Dart - Copy/Clone Set (Shallow & Deep) Examples

This tutorial shows you how to copy or clone a Set in Dart, with explanation about the difference between shallow copy and deep copy.

One of the supported data types in Dart is Set. If you have a Set and you want to copy it into another Set, it can be done easily. However, you need to understand the difference between a shallow clone and a deep clone to avoid unexpected results.

Shallow Copy/Clone

With shallow copy, the main object which is the Set is copied, but the inner objects (the elements) are not. Whether shallow copy is enough or not depends on the element type. If the element type is immutable (such as String, bool, int, or bool) and you modify an element of the source Set, Dart will create a new object at a different memory location because it's immutable. Therefore, it doesn't affect the copied Set. It also applies the other way around. Shallow copy is quite simple as you can use the built-in methods provided by Dart.

Using Set.of

The first method you can use to copy a Set is the Set.of factory method. You have to pass an Iterable as the first argument which is the Set to be copied.

  factory Set.of(Iterable<E> elements)


  var originalTypes = {'grass', 'water', 'fire'};
  var newTypes = Set.of(originalSet);

Using Set.from

This method is similar to Set.of, but you can use it to produce a new Set whose element type can be a subtype of the source element type.

  factory Set.from(Iterable elements)


  final originalValues = <num>{10, 20, 30, 10};
  final newValues = Set.from(originalSet); // return Set<dynamic>
  final newValues = Set<int>.from(originalSet); // return Set<int>

Using Set.unmodifiable

If the copied Set cannot be modified, you can use Set.umodifiable factory method.

  factory Set.unmodifiable(Iterable<E> elements)


  var types = Set.unmodifiable({'grass', 'water', 'fire'});

Using Set.toSet

If you have a Set instance, you can also copy it into a new one using toSet instance method.

  Set toSet()


  var numbers = [10, 20, 30, 40];
  var numbersCopy = numbers.toSet();

Using Spread Operator

Dart's spread operator can also be used to copy a Set.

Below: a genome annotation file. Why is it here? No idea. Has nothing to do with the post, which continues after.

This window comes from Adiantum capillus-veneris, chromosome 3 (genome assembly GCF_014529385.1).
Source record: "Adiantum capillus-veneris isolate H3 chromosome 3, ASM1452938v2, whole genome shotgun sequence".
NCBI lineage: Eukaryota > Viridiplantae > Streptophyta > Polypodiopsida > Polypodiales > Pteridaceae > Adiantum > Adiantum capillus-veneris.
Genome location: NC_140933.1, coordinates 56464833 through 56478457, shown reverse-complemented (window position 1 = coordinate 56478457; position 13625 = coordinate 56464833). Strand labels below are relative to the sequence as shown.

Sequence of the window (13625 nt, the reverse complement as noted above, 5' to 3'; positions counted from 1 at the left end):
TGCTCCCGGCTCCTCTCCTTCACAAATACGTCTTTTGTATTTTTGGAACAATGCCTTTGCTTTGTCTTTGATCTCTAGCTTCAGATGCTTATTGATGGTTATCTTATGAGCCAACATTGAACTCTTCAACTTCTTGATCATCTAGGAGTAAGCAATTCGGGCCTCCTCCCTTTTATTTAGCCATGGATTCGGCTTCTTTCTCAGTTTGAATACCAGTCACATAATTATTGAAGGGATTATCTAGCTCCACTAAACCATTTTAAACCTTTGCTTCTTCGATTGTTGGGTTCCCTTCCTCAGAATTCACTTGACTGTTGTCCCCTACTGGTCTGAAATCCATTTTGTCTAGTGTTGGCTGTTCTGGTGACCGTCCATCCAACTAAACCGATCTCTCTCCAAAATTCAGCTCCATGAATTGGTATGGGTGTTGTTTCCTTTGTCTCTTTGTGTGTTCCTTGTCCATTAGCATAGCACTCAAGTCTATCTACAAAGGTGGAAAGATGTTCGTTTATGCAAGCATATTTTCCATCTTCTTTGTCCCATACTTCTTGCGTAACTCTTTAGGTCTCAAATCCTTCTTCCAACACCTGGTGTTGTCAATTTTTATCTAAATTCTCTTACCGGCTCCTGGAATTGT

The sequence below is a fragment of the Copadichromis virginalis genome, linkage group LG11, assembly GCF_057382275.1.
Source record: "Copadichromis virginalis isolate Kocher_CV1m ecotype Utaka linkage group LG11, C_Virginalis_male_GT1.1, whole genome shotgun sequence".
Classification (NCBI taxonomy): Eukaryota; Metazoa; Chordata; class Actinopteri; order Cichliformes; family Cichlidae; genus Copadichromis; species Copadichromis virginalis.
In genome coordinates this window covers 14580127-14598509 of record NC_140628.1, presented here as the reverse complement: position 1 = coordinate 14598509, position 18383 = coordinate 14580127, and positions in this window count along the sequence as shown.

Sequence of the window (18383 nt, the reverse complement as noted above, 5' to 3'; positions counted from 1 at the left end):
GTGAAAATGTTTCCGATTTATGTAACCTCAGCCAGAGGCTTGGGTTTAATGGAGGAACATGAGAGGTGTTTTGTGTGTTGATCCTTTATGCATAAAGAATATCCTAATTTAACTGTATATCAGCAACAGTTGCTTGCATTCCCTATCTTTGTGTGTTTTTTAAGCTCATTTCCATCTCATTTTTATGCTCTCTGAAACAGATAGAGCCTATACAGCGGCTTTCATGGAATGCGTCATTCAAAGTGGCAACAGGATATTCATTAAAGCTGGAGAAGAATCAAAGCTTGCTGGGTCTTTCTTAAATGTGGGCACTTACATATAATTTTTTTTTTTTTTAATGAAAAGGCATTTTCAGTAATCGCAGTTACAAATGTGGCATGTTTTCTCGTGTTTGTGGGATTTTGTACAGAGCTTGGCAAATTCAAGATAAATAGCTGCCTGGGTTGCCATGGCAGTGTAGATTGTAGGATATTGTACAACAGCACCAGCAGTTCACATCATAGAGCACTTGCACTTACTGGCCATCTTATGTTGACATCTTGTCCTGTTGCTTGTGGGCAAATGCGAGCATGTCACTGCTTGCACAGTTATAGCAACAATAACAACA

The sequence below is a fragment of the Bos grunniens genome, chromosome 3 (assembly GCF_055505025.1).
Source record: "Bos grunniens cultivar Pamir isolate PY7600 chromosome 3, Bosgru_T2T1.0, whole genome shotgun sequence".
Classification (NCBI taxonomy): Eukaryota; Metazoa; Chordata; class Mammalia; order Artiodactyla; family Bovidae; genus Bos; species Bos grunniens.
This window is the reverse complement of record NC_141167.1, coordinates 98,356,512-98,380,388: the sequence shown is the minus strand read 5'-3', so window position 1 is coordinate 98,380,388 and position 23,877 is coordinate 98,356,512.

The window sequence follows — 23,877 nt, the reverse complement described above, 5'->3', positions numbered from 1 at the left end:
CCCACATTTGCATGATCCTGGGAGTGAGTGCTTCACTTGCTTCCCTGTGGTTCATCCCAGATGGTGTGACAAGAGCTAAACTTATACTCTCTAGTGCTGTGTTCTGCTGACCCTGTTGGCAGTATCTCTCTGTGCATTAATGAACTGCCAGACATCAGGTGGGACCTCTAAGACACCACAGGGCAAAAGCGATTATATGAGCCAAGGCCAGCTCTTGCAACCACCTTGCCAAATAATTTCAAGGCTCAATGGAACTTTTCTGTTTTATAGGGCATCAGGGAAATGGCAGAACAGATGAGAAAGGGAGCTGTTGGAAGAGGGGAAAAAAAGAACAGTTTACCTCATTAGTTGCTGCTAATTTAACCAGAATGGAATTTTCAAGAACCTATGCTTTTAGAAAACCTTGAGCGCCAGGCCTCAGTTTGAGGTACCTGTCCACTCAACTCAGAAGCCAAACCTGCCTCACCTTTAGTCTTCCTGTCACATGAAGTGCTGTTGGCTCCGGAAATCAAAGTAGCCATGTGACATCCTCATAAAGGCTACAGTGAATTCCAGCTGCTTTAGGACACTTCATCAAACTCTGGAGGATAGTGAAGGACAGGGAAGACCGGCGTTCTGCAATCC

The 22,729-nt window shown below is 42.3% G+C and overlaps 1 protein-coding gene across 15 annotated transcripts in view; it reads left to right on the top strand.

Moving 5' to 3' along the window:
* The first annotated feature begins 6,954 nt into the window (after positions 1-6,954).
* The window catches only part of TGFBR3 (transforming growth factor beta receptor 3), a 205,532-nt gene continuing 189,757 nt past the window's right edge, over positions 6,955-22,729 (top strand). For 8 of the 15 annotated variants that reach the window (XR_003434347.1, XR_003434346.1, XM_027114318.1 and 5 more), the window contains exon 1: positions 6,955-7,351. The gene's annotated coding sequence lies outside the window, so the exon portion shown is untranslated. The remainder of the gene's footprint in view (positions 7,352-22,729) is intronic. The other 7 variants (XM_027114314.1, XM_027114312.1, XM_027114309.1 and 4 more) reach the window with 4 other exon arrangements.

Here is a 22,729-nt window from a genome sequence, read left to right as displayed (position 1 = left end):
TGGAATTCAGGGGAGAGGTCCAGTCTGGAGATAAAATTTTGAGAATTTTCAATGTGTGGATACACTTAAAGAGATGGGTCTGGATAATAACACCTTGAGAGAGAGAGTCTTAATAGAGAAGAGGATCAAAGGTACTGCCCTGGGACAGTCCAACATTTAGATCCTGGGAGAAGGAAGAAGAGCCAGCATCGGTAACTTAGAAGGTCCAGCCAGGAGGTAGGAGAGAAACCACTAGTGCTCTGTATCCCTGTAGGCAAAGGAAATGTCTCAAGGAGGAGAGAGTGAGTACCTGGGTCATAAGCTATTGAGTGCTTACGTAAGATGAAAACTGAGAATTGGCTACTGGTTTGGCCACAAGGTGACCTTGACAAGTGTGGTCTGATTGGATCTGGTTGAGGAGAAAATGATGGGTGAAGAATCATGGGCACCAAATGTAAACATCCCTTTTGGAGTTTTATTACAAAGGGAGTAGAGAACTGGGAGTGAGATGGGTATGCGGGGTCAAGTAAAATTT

var originalNumbers = <int>{10, 20, 30, 40};
  var newNumbers = {
  print(newNumbers); // {10, 20, 30, 40}

Deep Copy/Clone

As I have explained above, you can use shallow copy if the element type is immutable. However, if you have a Set with mutable element types, you need to be careful because if an element of the source Set is modified, the same element of the new Set will be affected. That's because Dart only copies the reference to the object, while the object itself is still at the same memory location. If you want each copied element to be a completely different object, you have to handle that by creating a new object for each copied element.

For example, we have a Set whose element type is Item. To make it easier, we create a factory method clone for creating a new Item instance from an existing one.

  class Item {
    int id;
    String name;
      required this.id,
      required this.name,
    factory Item.clone(Item source) {
      return Item(
        id: source.id,
        name: source.name,

After that, use Iterable's map method to map each element and return a new Item by using the clone method.

  var item1 = Item(id: 1, name: 'One');
  var item2 = Item(id: 2, name: 'Two');
  Set<Item> source = {item1, item2};
  Set<Item> clone = source.map((o) => Item.clone(o)).toSet();
  item1.name = 'Three';
  print(source.where((item) => item.id == 1).first.name); // Three
  print(clone.where((item) => item.id == 1).first.name); // One


That's how to copy a Set in Dart. Shallow copy should be enough if the Set only contains immutable elements. If you have a Set with mutable elements and you want each element of the source and copied Sets to be two different objects, you have to perform deep copy by creating a new object for each element.